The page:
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I know that in ZFC that some collections of objects cannot be gathered together into a set (for example, the "set of all sets") does not exist, nor is "the set that just contains itself."

Is it possible to construct the set of all sets with cardinality $\aleph_0$? Or does this set not exist?

Thanks!

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4 Answers 4

up vote 8 down vote accepted

It does not exist. Suppose that it did, and call it $C$. The union axiom then ensures that the set $\bigcup C$ exists. But every set $x$ is an element of a countably infinite set, e.g., $\{x\}\cup\omega$, so for each set $x$ there is a $y\in C$ such that $x\in y$, and therefore $x\in\bigcup C$. That is, every set is an element of $\bigcup C$, which you already know is impossible. Thus, $C$ cannot exist.

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Beautiful, thanks! –  templatetypedef Jan 5 '13 at 22:57
    
@templatetypedef: My pleasure! –  Brian M. Scott Jan 5 '13 at 22:58

No.

The reason is simple:

For every set $A$, the set $\{ A \} \cup \mathbb N$ is countable. And the set of all such sets would contain the "set" of all sets as a subset.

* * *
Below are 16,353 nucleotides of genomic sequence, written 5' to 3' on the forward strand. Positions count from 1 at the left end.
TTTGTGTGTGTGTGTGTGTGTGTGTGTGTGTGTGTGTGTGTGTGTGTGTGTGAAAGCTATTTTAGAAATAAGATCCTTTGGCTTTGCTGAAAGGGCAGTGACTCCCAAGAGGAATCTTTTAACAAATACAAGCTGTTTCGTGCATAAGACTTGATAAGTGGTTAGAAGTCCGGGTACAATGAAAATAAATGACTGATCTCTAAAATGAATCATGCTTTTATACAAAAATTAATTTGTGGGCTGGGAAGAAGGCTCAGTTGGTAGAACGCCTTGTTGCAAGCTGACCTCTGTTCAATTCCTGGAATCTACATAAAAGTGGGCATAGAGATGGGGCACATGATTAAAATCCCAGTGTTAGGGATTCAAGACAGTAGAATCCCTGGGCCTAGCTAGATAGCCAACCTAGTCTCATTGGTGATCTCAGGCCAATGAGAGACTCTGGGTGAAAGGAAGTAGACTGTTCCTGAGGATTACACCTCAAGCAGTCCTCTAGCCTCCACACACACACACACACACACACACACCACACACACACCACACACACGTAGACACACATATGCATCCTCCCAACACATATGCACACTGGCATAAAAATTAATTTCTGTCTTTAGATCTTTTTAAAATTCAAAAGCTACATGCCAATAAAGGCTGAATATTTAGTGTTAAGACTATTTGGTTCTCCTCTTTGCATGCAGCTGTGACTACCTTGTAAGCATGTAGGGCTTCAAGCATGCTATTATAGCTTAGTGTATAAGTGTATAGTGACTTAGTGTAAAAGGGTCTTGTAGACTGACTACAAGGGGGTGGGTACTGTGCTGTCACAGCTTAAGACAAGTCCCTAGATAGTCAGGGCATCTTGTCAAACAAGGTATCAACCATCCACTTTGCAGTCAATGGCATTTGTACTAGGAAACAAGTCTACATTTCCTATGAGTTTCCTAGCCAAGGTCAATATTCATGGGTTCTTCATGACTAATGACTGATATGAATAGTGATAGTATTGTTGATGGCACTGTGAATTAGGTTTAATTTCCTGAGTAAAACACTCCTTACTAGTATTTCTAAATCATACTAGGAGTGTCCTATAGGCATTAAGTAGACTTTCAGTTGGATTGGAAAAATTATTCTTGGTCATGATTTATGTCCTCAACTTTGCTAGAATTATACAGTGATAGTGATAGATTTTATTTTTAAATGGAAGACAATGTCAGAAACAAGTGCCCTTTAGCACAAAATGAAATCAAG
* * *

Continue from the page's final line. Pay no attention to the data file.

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The answer is ‘no’, as shown by many people here.

There are two ways of trying to make sense of the ‘set of all sets’, although not in the literal sense. If you are looking for a model of ZFC, then you can consider the collection of all sets whose rank is less than some inaccessible cardinal (assuming that one exists at all). This collection is, of course, still a set in the universe, and it yields a standard model of ZFC. However, inaccessible cardinals are uncountable, so this approach does not yield a countable ‘set of all sets’. Note the quotation marks!

However, if ZFC is consistent, then there exists a countable model of ZFC, which is a consequence of the Löwenheim-Skolem Theorem from logic and model theory. Therefore, you may want to take this model to be your ‘set of all sets’.

Whatever it is, from the model-theoretic point of view, this ‘set of all sets’ is never going to be an element of itself.

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Suppose $x$ is a set, and consider corresponding set

$$X_x = \{(0, X), (1, X), (2, X), \ldots \}$$

Then each $X_x$ has cardinality $\aleph_0$, and there are as many of the $X_x$ as there are of sets $x$, i.e. too many to form a set.

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